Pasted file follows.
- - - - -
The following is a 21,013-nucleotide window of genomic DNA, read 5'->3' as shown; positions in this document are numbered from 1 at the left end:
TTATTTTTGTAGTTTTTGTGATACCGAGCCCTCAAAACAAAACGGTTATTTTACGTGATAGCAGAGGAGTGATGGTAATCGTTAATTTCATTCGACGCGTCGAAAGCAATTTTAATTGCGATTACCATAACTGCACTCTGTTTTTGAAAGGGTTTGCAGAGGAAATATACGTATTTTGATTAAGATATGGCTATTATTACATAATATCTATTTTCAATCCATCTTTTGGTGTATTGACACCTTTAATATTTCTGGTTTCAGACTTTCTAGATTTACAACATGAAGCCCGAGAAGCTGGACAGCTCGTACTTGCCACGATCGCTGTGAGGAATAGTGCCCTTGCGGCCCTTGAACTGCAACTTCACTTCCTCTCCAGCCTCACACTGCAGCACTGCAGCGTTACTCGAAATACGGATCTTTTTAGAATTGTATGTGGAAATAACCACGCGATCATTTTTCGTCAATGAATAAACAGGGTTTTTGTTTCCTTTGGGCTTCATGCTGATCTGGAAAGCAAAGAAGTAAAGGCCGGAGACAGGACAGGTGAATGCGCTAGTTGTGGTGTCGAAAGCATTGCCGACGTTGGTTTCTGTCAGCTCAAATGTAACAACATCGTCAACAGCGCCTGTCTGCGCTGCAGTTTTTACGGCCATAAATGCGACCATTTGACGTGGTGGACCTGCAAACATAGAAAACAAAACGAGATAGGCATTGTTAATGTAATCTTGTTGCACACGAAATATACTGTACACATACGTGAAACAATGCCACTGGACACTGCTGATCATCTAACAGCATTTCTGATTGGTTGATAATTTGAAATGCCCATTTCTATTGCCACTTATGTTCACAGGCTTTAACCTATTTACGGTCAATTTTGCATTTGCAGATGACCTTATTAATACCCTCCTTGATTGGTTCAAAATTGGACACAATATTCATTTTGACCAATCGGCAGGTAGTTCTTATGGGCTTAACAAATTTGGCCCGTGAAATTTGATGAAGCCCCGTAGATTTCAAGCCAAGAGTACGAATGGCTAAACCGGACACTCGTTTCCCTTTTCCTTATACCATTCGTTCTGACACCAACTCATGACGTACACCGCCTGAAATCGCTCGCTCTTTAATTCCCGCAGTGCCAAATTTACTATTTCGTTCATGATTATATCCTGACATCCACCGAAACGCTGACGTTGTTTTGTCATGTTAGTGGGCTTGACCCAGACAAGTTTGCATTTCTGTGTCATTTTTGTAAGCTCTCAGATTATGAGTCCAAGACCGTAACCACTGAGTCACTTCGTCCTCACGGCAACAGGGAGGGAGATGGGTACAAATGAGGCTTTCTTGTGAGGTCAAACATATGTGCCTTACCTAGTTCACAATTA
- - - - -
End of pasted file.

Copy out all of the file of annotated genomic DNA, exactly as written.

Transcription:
The following is a 21,013-nucleotide window of genomic DNA, read 5'->3' as shown; positions in this document are numbered from 1 at the left end:
TTATTTTTGTAGTTTTTGTGATACCGAGCCCTCAAAACAAAACGGTTATTTTACGTGATAGCAGAGGAGTGATGGTAATCGTTAATTTCATTCGACGCGTCGAAAGCAATTTTAATTGCGATTACCATAACTGCACTCTGTTTTTGAAAGGGTTTGCAGAGGAAATATACGTATTTTGATTAAGATATGGCTATTATTACATAATATCTATTTTCAATCCATCTTTTGGTGTATTGACACCTTTAATATTTCTGGTTTCAGACTTTCTAGATTTACAACATGAAGCCCGAGAAGCTGGACAGCTCGTACTTGCCACGATCGCTGTGAGGAATAGTGCCCTTGCGGCCCTTGAACTGCAACTTCACTTCCTCTCCAGCCTCACACTGCAGCACTGCAGCGTTACTCGAAATACGGATCTTTTTAGAATTGTATGTGGAAATAACCACGCGATCATTTTTCGTCAATGAATAAACAGGGTTTTTGTTTCCTTTGGGCTTCATGCTGATCTGGAAAGCAAAGAAGTAAAGGCCGGAGACAGGACAGGTGAATGCGCTAGTTGTGGTGTCGAAAGCATTGCCGACGTTGGTTTCTGTCAGCTCAAATGTAACAACATCGTCAACAGCGCCTGTCTGCGCTGCAGTTTTTACGGCCATAAATGCGACCATTTGACGTGGTGGACCTGCAAACATAGAAAACAAAACGAGATAGGCATTGTTAATGTAATCTTGTTGCACACGAAATATACTGTACACATACGTGAAACAATGCCACTGGACACTGCTGATCATCTAACAGCATTTCTGATTGGTTGATAATTTGAAATGCCCATTTCTATTGCCACTTATGTTCACAGGCTTTAACCTATTTACGGTCAATTTTGCATTTGCAGATGACCTTATTAATACCCTCCTTGATTGGTTCAAAATTGGACACAATATTCATTTTGACCAATCGGCAGGTAGTTCTTATGGGCTTAACAAATTTGGCCCGTGAAATTTGATGAAGCCCCGTAGATTTCAAGCCAAGAGTACGAATGGCTAAACCGGACACTCGTTTCCCTTTTCCTTATACCATTCGTTCTGACACCAACTCATGACGTACACCGCCTGAAATCGCTCGCTCTTTAATTCCCGCAGTGCCAAATTTACTATTTCGTTCATGATTATATCCTGACATCCACCGAAACGCTGACGTTGTTTTGTCATGTTAGTGGGCTTGACCCAGACAAGTTTGCATTTCTGTGTCATTTTTGTAAGCTCTCAGATTATGAGTCCAAGACCGTAACCACTGAGTCACTTCGTCCTCACGGCAACAGGGAGGGAGATGGGTACAAATGAGGCTTTCTTGTGAGGTCAAACATATGTGCCTTACCTAGTTCACAATTA